Is there a method to change the luminosity of all pixels in the image as demonstrated below?

enter image description here enter image description here

  • What do you mean luminosity and tone? On your screenshot you're changing brightness, tone is lightness: you can't change brightness without affecting the lightness. To change brightness you can run Image > Adjustments > Brightness/Contrast – Sergey Kritskiy Mar 25 at 16:58
  • Hi. Welcome to GDSE. The images you have posted only show the colour picker. What is the actual effect you are trying to achieve. Do you have an example image? – Billy Kerr Mar 25 at 17:35
  • @SergeyKritskiy Sorry, I might have used the terms incorrectly. Increasing Brightness via Brightness/Contrast changes the colour saturation(?) - eg. from the colors picker the color goes to left or right. I need it to go only up and down. – Arturs Mar 26 at 13:53
  • @BillyKerr Sorry, I do not have an example. But the color pickers show exactly what I would like to happen to all pixels in the image. I would like the color to move vertically up to brighter, but do not change its horizontal position. – Arturs Mar 26 at 13:55

You have increased the brightness number of the color when an RGB color is presented in Photoshop's HSB system. You have kept hue and saturation intact.

I guess you want either change the brightness number of every pixel by a certain increment or multiplicand upwards or downwards but keep H and S numbers.

Actually it's not 100% clear in the question what you want. Luminosity is totally something else, but you have increased the brightness number.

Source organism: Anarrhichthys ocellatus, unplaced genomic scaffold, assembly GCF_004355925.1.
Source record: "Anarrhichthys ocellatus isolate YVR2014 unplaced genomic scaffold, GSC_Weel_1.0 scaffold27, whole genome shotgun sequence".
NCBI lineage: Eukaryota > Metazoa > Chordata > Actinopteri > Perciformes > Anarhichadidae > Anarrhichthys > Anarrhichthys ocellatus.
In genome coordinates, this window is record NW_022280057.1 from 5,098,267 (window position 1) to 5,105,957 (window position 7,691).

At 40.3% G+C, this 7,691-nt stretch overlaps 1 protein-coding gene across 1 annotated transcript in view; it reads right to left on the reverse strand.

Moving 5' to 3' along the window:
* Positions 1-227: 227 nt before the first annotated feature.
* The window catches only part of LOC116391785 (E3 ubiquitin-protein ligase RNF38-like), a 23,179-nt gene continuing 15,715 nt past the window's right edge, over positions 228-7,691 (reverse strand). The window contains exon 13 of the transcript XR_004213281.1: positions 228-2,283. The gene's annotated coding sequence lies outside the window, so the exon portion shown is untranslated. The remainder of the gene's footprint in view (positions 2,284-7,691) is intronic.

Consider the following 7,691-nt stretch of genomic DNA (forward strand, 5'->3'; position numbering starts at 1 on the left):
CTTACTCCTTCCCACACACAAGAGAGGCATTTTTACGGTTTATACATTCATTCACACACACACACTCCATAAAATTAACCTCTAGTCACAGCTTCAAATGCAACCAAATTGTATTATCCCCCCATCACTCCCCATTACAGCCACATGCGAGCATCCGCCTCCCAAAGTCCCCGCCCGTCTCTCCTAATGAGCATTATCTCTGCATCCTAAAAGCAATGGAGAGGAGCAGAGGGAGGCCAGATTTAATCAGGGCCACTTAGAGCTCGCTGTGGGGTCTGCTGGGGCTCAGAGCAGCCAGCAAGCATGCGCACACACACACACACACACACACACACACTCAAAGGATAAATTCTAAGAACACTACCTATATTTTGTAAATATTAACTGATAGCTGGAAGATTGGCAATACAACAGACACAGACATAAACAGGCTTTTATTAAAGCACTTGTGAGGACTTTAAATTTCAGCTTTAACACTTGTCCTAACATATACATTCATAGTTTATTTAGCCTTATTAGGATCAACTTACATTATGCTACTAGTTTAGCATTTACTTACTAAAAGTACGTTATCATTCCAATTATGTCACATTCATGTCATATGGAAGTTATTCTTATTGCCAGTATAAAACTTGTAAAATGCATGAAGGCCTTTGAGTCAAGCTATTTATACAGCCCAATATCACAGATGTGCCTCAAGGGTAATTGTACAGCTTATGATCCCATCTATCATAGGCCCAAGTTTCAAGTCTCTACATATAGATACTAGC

Photoshop doesn't have such slider. All adjustments are developed to appeal photo editors or at least Adobe tries to present them as intuitive natural controls for photo editors and they strictly do not publish any numerical functionality data. Do not expect that image adjustments Hue&Saturation (or actually the lightness slider) or Brightness&Contrast (in either of the modes) do the job. There's also no easy way to get it with Curves.

Without being able to show any Adobe's numerical data as a proof I suggest you try at first the Exposure adjustment. It seems to be better than Hue&Saturation and Brightness&Contrast for this problem. Let the gamma and offset sliders be in the middle.

A more exact way:

In the filter category "Others" there's a filter which digs HSB numbers of every pixel and places the result to red, green and blue channels of the image.

You can use it. Then you can add or subtract a certain number from every pixel in the blue channel or multiply by a certain number. Both of these transformations can be done with curves or levels.

Finally you recompose the RGB channels by using the HSB filter reversely.

It was complex!

If you want to bring all pixels to same brightness without changing hue and saturation you can turn the curve to horizontal. But there's an easier method for it, but it's not in Photoshop. Use GIMP There's layer blending mode "Value" :

enter image description here